Why hitting children is a bad idea —Experts
Spanking once or twice is almost surely no big deal, and the real problem is the parents who are using it regularly and intentionally as a form of discipline. In this report by SADE OGUNTOLA, experts say that it increases the risk of child aggressive behaviour.
WITH the holiday halfway through, Henry and David set out to play football and looked forward to their team winning the local football competition. They were pupils in a school at the centre of the town and passionate about winning like their favourite soccer stars.
Unfortunately, David’s short knickers got torn as he dribbled Haruna in his attempt to score a goal against his team. “What are you going to do, your mummy must not find out about this,” shouted Henry with a face showing fear.
David, however, was not perturbed. “My mummy will only beat me when she sees it; I will only cry a little, that is all,” he said. “All the time, all mummy does is to hit me with her shoes, scold me or call me names.”
Corporal punishment as a means of deterring certain bad behaviour remains one of the more controversial parenting techniques. While some parents believe in “spare the rod, spoil the child”, others favour the simple time-out or a face-to-face conversation.
Obviously, spanking children as a parenting technique has been a controversial issue for several decades with some parts of some parents using corporal punishment more than others. Religious fundamentalists are also more likely to believe in corporal punishment.
Regardless, the American Academy of Pediatrics (AAP) has posited that corporal punishment is ineffective and can lead to mental health disorders.
In a policy statement updating its advice on effective ways to discipline children, they said that children who are spanked by their parents are more likely to develop hostile behaviours and are at an increased risk of mental health disorders.
Children who experience repeated use of corporal punishment tend to develop more aggressive behaviours, increased hostility in school, and an increased risk of mental health disorders and cognitive problems.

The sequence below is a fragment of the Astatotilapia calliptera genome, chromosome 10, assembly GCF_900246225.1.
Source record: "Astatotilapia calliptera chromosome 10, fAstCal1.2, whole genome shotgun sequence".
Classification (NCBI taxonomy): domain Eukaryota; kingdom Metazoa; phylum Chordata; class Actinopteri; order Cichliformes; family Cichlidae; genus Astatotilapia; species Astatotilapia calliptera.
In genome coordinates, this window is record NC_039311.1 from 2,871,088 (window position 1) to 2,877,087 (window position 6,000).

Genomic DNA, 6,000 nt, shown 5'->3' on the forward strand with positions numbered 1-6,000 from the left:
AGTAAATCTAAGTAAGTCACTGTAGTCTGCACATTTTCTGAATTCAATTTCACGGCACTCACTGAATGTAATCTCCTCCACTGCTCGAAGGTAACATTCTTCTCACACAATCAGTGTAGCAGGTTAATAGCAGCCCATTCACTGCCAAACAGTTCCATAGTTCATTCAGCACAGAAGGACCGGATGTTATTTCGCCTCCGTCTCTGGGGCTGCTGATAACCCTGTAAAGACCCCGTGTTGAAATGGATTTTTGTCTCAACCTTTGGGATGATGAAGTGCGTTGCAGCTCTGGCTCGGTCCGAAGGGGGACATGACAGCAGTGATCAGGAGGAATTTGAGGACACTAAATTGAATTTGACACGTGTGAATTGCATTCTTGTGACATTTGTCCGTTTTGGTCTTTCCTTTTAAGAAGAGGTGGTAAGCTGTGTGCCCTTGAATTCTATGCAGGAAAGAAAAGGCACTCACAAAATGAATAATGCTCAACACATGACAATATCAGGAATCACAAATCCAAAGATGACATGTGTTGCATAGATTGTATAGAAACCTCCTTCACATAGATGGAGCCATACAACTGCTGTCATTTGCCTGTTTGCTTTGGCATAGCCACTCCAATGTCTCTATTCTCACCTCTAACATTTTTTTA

In addition, they said aversive corrective strategies, including all forms of corporal punishment and yelling at or shaming children are minimally effective in the short-term and not effective in the long-term.
The UN Committee on the Rights of the Child defines corporal punishment as “any punishment in which physical force is used and intended to cause some degree of pain or discomfort, however light.”
Though spanking or slapping is most common, the committee also identifies behaviour such as “kicking, shaking or throwing children, scratching, pinching, biting, forcing children to stay in uncomfortable positions, burning or scalding as forms of corporal punishment.
“Children are human being; children need to be talked to rather than spanking them. They do not even understand why you are spanking them; that is what will make them hardened,” said Dr Adeyinka Labaeka, a consultant pediatrician at the University College Hospital (UCH), Ibadan, Oyo State.
Though there is a role punishment can have, he said parents can give reward and punishment when the child can understand and told what is good and what is bad.
Dr Labaeka said people should not have the impression that children do not understand and because of that they do not talk to them, adding that even if punishment is to come in, it should be moderation and commensurate with their offence.
Howbeit, Dr Akin Sodipo, Chairman, Nigerian Medical Association, Oyo State, said spanking, aside, making children become aggressive can also cause them to be timid since such they will not want to be spanked every day.